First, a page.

We learnt physics and chemistry in school not because we were going to be scientists, but because we needed to have a basic understanding of how the universe works. The universe our kids live in today runs largely on tech. Learning coding (or more generically computer science) is learning how the digital world works and learning to use computational thinking to solve problems. And these young minds get it. Min had this to add: “Coding is very important and the technology is present in everyone’s daily life. The world is developing very fast and robots are going to take over. Without technology there’ll be no WhatsApp, and no Instagram.”

So if the Soon Sisters could invent anything, what would it be?

Wen: I’d make a hologram that is supercool and has unicorns in it.
En: I’d invent a chip that you can plant into yourself. It’ll be able to track the good and the bad deeds, and awards points based on that. The more points you earn, the higher your level will be.
Min: A time travel machine! I could fix almost everything. If I had a fight with a friend, I can go back in time and ignore that friend, or just don’t talk to the friend. I also want to have this potion, like I read in this book The Land of Stories, where you can go into a book, see the characters and make books come to life. Now that’d be cool 🙂


And we of course, took the opportunity to speak with Rachel to hear it from her perspective.

Saturday Kids: Your daughters have such incredible energy and personalities, it’s been really fun interviewing them. Have they always been like that?
Rachel: They’ve always been very expressive. As a family, we communicate a lot and discuss a lot, although it gets really noisy sometimes. They like to talk, and it’s always interesting to put a question to them and see where their brains run off to, and the kind of conversations we can get because of that. We think it’s important to challenge them, and their father always tell them that they have to ask questions, and not be afraid to do so.

Saturday Kids: Why did you decide to send them for coding workshops?
Rachel: My husband and I both believe that coding is the way of the future and is something that in their generation, is going to be completely common. It will help you in life and in thinking about things – what the next wave is, or when AI (Artificial Intelligence) rules the world. Their father always talk to them about what jobs they think that AI cannot replace, and what our value add in the world is. So I find that it is quite meaningful to learn coding to better understand technology.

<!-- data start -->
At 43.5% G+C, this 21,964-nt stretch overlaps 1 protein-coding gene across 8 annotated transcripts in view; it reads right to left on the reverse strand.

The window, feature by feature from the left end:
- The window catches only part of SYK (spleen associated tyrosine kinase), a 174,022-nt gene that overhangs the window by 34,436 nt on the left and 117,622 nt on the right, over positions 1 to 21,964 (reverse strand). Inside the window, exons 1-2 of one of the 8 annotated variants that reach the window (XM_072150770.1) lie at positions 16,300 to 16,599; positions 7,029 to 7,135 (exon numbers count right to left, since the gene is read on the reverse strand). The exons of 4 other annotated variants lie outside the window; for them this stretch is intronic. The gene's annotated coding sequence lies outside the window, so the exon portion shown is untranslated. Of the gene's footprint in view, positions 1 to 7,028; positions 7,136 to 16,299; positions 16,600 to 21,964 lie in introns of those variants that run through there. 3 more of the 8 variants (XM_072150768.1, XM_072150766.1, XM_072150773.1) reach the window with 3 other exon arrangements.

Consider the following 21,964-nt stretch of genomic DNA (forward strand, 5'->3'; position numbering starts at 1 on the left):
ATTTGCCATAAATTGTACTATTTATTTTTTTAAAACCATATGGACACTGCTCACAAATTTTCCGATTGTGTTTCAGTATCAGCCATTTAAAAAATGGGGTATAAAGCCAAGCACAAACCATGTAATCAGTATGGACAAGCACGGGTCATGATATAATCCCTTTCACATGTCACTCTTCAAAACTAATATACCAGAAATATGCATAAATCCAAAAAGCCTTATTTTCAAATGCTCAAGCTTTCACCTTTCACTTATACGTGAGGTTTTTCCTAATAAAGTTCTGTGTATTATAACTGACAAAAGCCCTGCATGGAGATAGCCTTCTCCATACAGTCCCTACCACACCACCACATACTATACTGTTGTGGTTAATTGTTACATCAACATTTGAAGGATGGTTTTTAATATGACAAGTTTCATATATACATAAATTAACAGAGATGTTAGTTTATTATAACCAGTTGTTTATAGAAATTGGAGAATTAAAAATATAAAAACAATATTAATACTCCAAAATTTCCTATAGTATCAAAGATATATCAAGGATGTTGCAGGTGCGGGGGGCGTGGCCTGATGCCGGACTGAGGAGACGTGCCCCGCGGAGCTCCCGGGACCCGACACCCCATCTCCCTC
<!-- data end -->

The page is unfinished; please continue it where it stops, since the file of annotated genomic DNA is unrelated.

Saturday Kids: How does learning to code challenge them?
Rachel: I think a general attitude they have (towards most problems in life) is to learn how to fix it, and not to give up easily. When it comes to learning how to code, the more difficult courses are challenging that way and have made them more resilient. They know that they when learn to code, it’s not something that comes naturally, yet it challenges them and they always end up having a good time. The teachers make it really fun for them to think about how to solve problems, encourages them, and don’t make it so daunting that they give up altogether.

Saturday Kids: How did you cultivate their love for craft and the spirit of creativity?
Rachel: We don’t have a lot of toys. We actually don’t buy toys as we moved around a lot due to work since they were young, and hence do not have a lot of possessions. So we would save things like toilet paper rolls, cardboard boxes, and making these available to them. I always make sure that I have a craft cupboard, and encourage them to not be afraid to make a mess. Letting them do what they want to do, make stuff, paint, and mess up things. If the plan is not to have them on an electric device all the time, then you got to offer an alternative, and in our case, it’s craft. My 2nd (Min) and 3rd (Wen) especially find it therapeutic to be making things and creating things. You’ll be amazed by the things they can come up with. Of course my house looks like Karung guni (rag & bone), but it’s really cool to watch them create.

Saturday Kids: We love the chemistry amongst the 3 of them 🙂

Rachel: I don’t think they remember life without each other. They fight a lot, but they also get along very well and they learn a lot by being with each other – there’s constant conflict management, discourse, bouncing of ideas off each other, and learning how to deal and negotiate with each other. Moving from place to place hasn’t been so hard because they have each other. The 3 of them are very close to each other (even if they don’t think they are!).

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Thank you Rachel, Chuan En, Chuan Min, and Chuan Wen for spending time with us and for being such a great sport as always!

At Saturday Kids, our students don’t just learn to code. They code to learn. If you have a story to share with us about how your kid’s experience was, we’ll be happy to hear from you! Please get in touch at [email protected]

Our March holiday + Term 2 schedule is out with a range of camps and workshops for kids 5-13 years old. Don’t miss out on our early bird offer (up to $30 off) when you register by Feb 14.